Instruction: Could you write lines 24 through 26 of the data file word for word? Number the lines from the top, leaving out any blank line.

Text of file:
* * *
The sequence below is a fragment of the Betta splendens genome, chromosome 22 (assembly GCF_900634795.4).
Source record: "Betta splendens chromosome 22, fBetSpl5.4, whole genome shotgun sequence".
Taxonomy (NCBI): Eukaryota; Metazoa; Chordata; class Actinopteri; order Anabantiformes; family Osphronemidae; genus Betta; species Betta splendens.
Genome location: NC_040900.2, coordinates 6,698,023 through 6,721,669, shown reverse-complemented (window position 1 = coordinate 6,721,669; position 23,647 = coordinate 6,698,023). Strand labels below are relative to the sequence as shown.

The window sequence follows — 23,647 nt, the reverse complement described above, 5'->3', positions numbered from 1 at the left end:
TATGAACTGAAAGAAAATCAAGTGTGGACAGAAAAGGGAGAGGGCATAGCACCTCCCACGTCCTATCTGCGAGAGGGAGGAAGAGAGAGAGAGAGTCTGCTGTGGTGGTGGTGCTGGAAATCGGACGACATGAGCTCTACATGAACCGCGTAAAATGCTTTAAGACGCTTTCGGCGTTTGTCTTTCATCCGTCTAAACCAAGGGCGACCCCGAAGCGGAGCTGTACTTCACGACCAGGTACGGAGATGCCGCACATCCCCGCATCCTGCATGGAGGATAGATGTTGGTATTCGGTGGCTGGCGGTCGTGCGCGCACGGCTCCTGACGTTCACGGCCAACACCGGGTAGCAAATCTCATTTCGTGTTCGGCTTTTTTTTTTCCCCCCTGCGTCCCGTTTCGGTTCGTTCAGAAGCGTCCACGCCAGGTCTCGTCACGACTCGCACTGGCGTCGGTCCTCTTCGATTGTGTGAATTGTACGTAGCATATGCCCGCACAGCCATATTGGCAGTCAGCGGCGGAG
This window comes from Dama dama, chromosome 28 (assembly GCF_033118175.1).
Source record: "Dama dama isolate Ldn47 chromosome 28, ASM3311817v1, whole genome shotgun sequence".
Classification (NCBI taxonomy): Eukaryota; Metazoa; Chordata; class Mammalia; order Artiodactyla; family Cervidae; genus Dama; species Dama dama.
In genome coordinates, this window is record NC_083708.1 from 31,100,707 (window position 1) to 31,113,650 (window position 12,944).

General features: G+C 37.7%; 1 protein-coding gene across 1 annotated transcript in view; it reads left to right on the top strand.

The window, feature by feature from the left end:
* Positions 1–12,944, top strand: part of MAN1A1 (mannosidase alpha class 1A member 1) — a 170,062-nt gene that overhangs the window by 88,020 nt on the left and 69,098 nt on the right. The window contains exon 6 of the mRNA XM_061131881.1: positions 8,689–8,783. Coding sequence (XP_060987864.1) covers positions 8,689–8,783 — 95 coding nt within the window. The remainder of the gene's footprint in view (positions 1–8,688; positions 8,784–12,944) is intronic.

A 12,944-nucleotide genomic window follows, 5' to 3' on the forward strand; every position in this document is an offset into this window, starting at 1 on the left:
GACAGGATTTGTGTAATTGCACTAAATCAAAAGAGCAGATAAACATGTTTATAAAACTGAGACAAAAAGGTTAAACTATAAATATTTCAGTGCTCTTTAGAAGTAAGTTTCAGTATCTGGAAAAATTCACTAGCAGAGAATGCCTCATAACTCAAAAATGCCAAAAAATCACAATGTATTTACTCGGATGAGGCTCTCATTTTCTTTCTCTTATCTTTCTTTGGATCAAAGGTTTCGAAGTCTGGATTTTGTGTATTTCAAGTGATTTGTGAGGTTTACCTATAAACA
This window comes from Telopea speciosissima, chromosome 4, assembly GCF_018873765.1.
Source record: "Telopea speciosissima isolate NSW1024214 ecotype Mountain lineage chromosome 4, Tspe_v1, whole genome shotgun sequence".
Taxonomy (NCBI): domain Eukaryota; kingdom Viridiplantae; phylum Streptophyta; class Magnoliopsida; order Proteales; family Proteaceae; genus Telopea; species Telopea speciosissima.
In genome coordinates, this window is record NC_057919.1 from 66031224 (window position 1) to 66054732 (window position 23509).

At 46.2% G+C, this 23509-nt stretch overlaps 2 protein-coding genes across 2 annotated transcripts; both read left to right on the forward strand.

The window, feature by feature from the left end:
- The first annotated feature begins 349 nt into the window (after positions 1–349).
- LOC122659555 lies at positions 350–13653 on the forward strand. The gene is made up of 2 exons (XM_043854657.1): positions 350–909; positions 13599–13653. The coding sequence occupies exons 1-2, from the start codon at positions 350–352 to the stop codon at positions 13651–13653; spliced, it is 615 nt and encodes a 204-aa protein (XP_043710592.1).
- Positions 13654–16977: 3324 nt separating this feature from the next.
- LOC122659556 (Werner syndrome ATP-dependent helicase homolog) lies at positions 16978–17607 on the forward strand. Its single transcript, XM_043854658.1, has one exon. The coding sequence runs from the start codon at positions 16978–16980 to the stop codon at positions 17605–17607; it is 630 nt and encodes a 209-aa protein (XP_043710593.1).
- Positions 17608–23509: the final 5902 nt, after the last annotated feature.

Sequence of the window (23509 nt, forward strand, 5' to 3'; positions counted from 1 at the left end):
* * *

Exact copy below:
- Positions 13654–16977: 3324 nt separating this feature from the next.
- LOC122659556 (Werner syndrome ATP-dependent helicase homolog) lies at positions 16978–17607 on the forward strand. Its single transcript, XM_043854658.1, has one exon. The coding sequence runs from the start codon at positions 16978–16980 to the stop codon at positions 17605–17607; it is 630 nt and encodes a 209-aa protein (XP_043710593.1).
- Positions 17608–23509: the final 5902 nt, after the last annotated feature.